Grief: deep and poignant distress caused by or as if by bereavement
Through my life, I’ve had seasons of relationships, several of which have come and gone naturally as people have moved away, or as men have entered and left my life.
The largest relationship that ended was the divorce of my father and I. Divorces are often referenced when speaking of marriages, but as time has moved forward through my life, I’ve come across more and more people who have moved through divorces with family members (particularly parents) and even deep friendships.
They always hurt. However, the more experiences I’ve had with them, the more I’ve been able to take things from each relationship and learn from them. Flexing self-care boundaries and advocating for one’s own needs in relationships can feel selfish early on if you aren’t used to it, but relationships that are well-balanced will be able to handle honest open communication when those needs arise. Those conversations may still be fragile (because let’s be honest, it’s still hard to say “I need this, and you aren’t meeting that need” and it’s hard to hear that and not react strongly as well.) If the relationship can’t handle those conversations, it’s a great time to start looking at that more closely.
Today I am hurting and I’m raw due to the loss of a friend. I broke up with this person last night, and I’m in mourning. I’m wishing it could be different, but also know that it was for the best, and was a long time coming. I’m angry and sad beyond belief today.
I’m experiencing literal and physical waves of grief as I have so much to say and know it will never be heard. I’m feeling that my truth is completely right, and hers is lost in her story.
I went to my massage this morning and in the middle was asked what I was experiencing and at that moment burst into tears and said “waves of grief.” I felt warm contractions of tightness all over my body moving through of pain and sadness as I started to process all the anger and frustration other feelings this situation brought up in my heart, and how the gaslighting of this interaction churned up remnants of past interactions I’d had in previous relationships. I felt, as her hands were on my neck, this shooting moving through my body that landed in the pit of my stomach that was similar to this awareness I’d have when people would say things I just knew not to be true, this visceral gut feeling like a blinking warning light screaming at me to run away, but I felt stuck. There was literally nothing to do but lie there and feel, and grieve and notice.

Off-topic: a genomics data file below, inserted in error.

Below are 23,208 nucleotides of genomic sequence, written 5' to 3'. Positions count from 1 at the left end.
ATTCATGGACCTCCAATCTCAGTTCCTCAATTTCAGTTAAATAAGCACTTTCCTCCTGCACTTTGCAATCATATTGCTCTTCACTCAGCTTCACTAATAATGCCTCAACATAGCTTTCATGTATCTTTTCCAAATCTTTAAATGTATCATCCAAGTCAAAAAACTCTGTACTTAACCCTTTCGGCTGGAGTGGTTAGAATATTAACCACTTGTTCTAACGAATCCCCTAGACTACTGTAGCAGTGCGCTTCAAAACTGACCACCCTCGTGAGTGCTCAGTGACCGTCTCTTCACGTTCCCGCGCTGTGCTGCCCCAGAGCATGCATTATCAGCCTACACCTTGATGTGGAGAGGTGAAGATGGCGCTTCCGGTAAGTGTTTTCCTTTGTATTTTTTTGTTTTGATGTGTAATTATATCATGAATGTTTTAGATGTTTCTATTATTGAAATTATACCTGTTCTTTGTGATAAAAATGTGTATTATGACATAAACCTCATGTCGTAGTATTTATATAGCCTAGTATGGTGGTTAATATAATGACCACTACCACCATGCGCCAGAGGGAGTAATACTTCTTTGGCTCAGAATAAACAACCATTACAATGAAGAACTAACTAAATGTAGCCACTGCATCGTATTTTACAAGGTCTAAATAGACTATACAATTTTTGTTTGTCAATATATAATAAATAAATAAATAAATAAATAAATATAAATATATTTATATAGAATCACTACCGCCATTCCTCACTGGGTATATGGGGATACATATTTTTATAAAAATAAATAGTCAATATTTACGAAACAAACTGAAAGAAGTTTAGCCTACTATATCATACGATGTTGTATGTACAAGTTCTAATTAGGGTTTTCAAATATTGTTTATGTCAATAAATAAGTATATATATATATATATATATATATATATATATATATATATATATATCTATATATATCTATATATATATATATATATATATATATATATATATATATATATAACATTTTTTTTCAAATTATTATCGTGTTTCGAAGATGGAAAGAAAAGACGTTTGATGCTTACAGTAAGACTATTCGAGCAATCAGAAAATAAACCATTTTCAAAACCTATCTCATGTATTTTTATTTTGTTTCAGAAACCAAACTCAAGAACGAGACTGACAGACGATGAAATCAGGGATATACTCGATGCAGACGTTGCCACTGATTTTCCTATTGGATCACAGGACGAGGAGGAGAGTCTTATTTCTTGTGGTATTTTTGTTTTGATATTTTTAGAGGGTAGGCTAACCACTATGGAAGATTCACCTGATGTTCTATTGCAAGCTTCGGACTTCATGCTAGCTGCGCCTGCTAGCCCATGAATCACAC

So for 90 minutes I lay there, felt, grieved, and noticed.
I’m feeling vulnerable, misunderstood and wanting to be a right-fighter, but knowing that none of that matters because nothing can fix this, and even if it did, it could never be the same. So it will be left, never to be talked about again and I need to face feelings of bereavement.
I have to refocus all my feelings to the future. What have I noticed is important to me?
1. I am worthy, and others I’m friends with are worthy too- I am worthy of friendship, and of people noticing me. I had people checking in on me last night after the divorce happened. I had people checking in on me today. This is how I behave as a friend towards others as well. This is friendship. I am not a last-option. I am not an accidental thumb dial when you are a purposeful consistent dial.
2. I will make time for my friends, and my friends will make time for me- I value my friendships, and I will make sure they know that. I will continue to go over and chalk their driveways with pretty messages if they are having a bad day. Or bring them Italian sodas, or drop them a text to let them know I’m thinking of them because that’s who I am. My friends will do things that will help me know that they are there for me (in their own way.) Not only will I work to get together with them, they will work to get together with ME. I will work harder to figure out creative ways to get together with my friends. I’ve realized that this is really important to me.
3. I will not just rely on Social Media for my friendships, I need more. I will continue to build relationships outside the keyboard. Social media will enhance the friendships, not be the main form of communication.
4. I will not be gaslit. I will remain true to what I know is right and true. I’ve worked hard to know what my gut feeling is, and it’s accurate. I need to listen to that feeling more and use it. It’s a powerful and amazing tool.
5. I will strengthen my friendships by sharing fun, challenging, and intellectual experiences. These things make me feel alive, and those I want to be around will also share those feelings!